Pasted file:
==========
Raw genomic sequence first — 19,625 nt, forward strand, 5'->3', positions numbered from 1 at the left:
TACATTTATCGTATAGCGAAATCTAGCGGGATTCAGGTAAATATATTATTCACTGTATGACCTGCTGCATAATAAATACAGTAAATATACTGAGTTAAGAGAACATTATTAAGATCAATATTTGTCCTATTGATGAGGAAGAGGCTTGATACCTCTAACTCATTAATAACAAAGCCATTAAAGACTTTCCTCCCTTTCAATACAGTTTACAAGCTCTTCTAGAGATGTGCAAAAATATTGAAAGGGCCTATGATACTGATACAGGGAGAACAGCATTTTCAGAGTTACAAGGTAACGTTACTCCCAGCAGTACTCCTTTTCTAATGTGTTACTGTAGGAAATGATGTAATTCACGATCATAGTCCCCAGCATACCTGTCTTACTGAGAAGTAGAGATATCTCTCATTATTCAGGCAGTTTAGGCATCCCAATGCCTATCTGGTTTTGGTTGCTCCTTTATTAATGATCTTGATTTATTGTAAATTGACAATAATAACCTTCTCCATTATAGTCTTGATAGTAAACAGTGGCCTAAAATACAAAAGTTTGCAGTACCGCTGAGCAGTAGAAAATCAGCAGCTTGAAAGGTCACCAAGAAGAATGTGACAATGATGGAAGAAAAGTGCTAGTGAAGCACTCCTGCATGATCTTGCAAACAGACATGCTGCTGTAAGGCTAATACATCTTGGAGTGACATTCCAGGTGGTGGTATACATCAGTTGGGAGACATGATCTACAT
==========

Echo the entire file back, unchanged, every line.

Raw genomic sequence first — 19,625 nt, forward strand, 5'->3', positions numbered from 1 at the left:
TACATTTATCGTATAGCGAAATCTAGCGGGATTCAGGTAAATATATTATTCACTGTATGACCTGCTGCATAATAAATACAGTAAATATACTGAGTTAAGAGAACATTATTAAGATCAATATTTGTCCTATTGATGAGGAAGAGGCTTGATACCTCTAACTCATTAATAACAAAGCCATTAAAGACTTTCCTCCCTTTCAATACAGTTTACAAGCTCTTCTAGAGATGTGCAAAAATATTGAAAGGGCCTATGATACTGATACAGGGAGAACAGCATTTTCAGAGTTACAAGGTAACGTTACTCCCAGCAGTACTCCTTTTCTAATGTGTTACTGTAGGAAATGATGTAATTCACGATCATAGTCCCCAGCATACCTGTCTTACTGAGAAGTAGAGATATCTCTCATTATTCAGGCAGTTTAGGCATCCCAATGCCTATCTGGTTTTGGTTGCTCCTTTATTAATGATCTTGATTTATTGTAAATTGACAATAATAACCTTCTCCATTATAGTCTTGATAGTAAACAGTGGCCTAAAATACAAAAGTTTGCAGTACCGCTGAGCAGTAGAAAATCAGCAGCTTGAAAGGTCACCAAGAAGAATGTGACAATGATGGAAGAAAAGTGCTAGTGAAGCACTCCTGCATGATCTTGCAAACAGACATGCTGCTGTAAGGCTAATACATCTTGGAGTGACATTCCAGGTGGTGGTATACATCAGTTGGGAGACATGATCTACAT